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Growing Minority Groups Shake Up US Presidential Race


The transformation of American politics is happening in miniature about 40 kilometers southwest of Washington, in Prince William County, Virginia.

Corey Stewart chairs the county board. He lives in a historic home where George Washington slept on his honeymoon. Stewart says the house looks a lot like the Founding Father's Mount Vernon manor did before wings were added.

"If you want to see what Mount Vernon originally looked like, come to Bel Air," he said.

Historically, Prince William County has been solidly Republican. Six of the eight county board members are Republicans.

But the party's dominance here could become as much a part of history as Stewart's house.

Increasing diversity

The county is changing. The sprawl of the Washington suburbs surrounds Stewart's home just beyond the tree line. Prince William County's proximity to jobs and relatively low cost of living has drawn minority residents in particular. Hispanics, Asians and African-Americans now outnumber whites.

And those groups don't lean Republican.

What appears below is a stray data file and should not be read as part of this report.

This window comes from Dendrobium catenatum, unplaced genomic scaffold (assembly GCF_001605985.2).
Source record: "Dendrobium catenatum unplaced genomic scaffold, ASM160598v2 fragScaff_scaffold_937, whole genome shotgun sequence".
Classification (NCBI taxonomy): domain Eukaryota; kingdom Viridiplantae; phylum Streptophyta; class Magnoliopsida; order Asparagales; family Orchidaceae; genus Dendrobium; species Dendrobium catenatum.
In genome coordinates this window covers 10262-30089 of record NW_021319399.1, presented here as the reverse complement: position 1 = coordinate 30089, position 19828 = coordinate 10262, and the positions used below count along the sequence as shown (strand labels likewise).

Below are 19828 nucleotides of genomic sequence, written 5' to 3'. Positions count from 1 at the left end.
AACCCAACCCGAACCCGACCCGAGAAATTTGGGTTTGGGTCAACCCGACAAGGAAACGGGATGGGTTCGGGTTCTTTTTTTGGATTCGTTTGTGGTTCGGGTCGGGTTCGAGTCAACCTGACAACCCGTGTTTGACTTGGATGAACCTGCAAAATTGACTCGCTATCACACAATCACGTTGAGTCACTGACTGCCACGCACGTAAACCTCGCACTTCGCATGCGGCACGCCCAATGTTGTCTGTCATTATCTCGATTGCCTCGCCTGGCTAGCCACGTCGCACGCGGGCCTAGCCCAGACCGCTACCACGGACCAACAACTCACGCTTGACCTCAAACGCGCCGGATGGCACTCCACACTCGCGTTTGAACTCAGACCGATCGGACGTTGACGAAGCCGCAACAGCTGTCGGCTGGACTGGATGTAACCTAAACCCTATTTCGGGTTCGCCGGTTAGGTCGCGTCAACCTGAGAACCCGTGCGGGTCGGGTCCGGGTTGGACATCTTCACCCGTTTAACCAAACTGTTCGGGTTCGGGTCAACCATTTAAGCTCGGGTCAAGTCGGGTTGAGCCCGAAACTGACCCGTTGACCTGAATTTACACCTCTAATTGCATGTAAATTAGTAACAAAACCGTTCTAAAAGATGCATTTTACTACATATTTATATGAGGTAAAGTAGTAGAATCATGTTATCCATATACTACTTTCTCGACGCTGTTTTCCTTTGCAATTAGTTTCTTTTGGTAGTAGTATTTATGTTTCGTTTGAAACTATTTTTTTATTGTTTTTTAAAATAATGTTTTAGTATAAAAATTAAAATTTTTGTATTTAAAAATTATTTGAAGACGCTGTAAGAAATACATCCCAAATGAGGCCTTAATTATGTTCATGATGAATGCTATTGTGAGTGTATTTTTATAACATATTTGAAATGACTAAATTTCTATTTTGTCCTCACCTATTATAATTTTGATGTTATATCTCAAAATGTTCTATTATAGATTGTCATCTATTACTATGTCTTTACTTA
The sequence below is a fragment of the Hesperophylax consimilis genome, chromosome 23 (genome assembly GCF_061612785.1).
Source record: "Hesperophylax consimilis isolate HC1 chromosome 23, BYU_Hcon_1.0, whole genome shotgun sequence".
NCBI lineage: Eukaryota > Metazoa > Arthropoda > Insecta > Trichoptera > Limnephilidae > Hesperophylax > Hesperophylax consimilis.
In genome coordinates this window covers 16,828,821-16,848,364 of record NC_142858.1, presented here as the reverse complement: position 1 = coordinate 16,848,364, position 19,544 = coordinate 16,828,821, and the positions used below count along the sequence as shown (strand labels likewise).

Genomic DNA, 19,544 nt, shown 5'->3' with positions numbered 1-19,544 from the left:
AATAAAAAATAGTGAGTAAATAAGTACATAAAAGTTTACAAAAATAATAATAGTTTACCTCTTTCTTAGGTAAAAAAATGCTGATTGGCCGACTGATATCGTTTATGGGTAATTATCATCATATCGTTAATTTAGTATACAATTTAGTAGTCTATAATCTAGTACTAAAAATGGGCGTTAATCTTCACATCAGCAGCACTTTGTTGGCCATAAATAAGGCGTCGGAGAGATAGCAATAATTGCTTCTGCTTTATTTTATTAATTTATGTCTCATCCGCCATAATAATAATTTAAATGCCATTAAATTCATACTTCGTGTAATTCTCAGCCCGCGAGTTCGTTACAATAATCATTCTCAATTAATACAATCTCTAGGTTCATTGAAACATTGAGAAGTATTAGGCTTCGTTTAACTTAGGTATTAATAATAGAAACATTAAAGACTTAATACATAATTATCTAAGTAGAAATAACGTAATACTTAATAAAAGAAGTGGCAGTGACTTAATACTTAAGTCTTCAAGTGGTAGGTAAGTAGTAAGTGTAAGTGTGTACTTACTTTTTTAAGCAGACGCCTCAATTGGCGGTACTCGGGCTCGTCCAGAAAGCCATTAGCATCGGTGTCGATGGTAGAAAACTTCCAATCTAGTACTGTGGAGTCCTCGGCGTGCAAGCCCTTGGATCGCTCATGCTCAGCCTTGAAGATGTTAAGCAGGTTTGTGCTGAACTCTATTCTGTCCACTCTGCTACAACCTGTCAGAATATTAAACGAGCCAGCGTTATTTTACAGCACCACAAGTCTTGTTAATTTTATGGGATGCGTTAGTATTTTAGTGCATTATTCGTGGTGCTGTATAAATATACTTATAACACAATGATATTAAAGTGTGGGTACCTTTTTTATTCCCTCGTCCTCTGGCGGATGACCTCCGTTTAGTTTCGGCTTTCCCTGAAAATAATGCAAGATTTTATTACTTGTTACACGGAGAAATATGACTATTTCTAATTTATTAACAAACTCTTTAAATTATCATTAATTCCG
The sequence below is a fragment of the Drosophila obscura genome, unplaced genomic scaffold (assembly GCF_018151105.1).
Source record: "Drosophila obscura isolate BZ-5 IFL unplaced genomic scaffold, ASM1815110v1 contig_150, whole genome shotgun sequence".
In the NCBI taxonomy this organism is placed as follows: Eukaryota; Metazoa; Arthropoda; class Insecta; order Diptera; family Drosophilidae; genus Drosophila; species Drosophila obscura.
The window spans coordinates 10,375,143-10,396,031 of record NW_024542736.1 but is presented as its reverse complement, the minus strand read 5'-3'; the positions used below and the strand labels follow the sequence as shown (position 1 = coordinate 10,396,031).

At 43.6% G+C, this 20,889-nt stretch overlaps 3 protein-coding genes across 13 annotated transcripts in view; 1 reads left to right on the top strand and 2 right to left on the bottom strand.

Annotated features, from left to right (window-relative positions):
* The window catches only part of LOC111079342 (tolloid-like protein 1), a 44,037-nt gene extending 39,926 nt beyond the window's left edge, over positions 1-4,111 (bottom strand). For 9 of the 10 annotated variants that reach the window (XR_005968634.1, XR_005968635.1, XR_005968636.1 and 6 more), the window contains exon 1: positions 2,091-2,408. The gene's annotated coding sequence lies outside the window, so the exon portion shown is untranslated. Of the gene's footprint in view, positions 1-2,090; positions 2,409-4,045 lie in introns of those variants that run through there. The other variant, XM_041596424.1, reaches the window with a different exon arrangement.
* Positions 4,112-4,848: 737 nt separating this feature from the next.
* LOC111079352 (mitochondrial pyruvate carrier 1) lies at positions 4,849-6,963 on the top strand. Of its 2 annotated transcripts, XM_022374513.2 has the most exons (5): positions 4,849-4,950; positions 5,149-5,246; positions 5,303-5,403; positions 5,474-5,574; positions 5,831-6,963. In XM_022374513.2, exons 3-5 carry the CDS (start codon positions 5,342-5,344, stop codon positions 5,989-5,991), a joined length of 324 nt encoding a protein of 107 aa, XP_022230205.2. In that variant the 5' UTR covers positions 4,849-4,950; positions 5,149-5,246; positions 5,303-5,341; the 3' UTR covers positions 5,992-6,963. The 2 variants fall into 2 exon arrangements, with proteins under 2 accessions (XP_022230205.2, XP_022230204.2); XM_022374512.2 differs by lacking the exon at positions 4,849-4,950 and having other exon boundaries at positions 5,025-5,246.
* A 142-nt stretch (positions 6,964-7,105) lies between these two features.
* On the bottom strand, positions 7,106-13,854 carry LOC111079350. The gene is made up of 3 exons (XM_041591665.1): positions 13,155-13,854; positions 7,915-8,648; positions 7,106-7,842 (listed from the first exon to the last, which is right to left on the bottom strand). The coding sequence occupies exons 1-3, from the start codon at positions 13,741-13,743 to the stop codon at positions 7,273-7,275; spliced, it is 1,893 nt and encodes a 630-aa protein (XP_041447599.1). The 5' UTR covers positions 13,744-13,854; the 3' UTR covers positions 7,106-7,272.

"As the county has changed, has become more diverse, you're also looking at a county that has become increasingly Democratic in their political loyalties," said University of Mary Washington political science professor Stephen Farnsworth.

Prince William County board chair Corey Stewart lives in a historic home where George Washington once slept. (Photo: S. Baragona/VOA)

Prince William County board chair Corey Stewart lives in a historic home where George Washington once slept. (Photo: S. Baragona/VOA)

Barack Obama won the presidential vote in Prince William County in 2008 and 2012. Before that, the last time the county elected a Democratic president was 1964.

The demographic shift taking place in Prince William County is happening across the United States. By 2044, minority groups will make up the majority of the U.S. population.

"It makes Prince William County a bellwether county," Stewart said. "It's almost a perfect representation of America itself."

So it may be surprising that Stewart is running Republican Donald Trump's Virginia campaign. Trump, the party's frontrunner, has referred to some Mexican immigrants as criminals and rapists and has proposed a ban on Muslim immigration.

‘Hispanic heart’

Carlos Castro is founder and CEO of Todos Supermarkets, two full-size grocery stores in Prince William County. Each is a "regular store with a Hispanic heart," Castro said.

Castro, winner of several business awards, first arrived in the United States in 1980 as an undocumented immigrant fleeing El Salvador's civil war.

He's a citizen now, and he votes. But not for Republicans. And definitely not for Trump.

He says he doesn't speak for everybody, but adds, "The Hispanic community in general feels abandoned by the Republican party. And obviously, Mr. Trump's rhetoric doesn't help at all."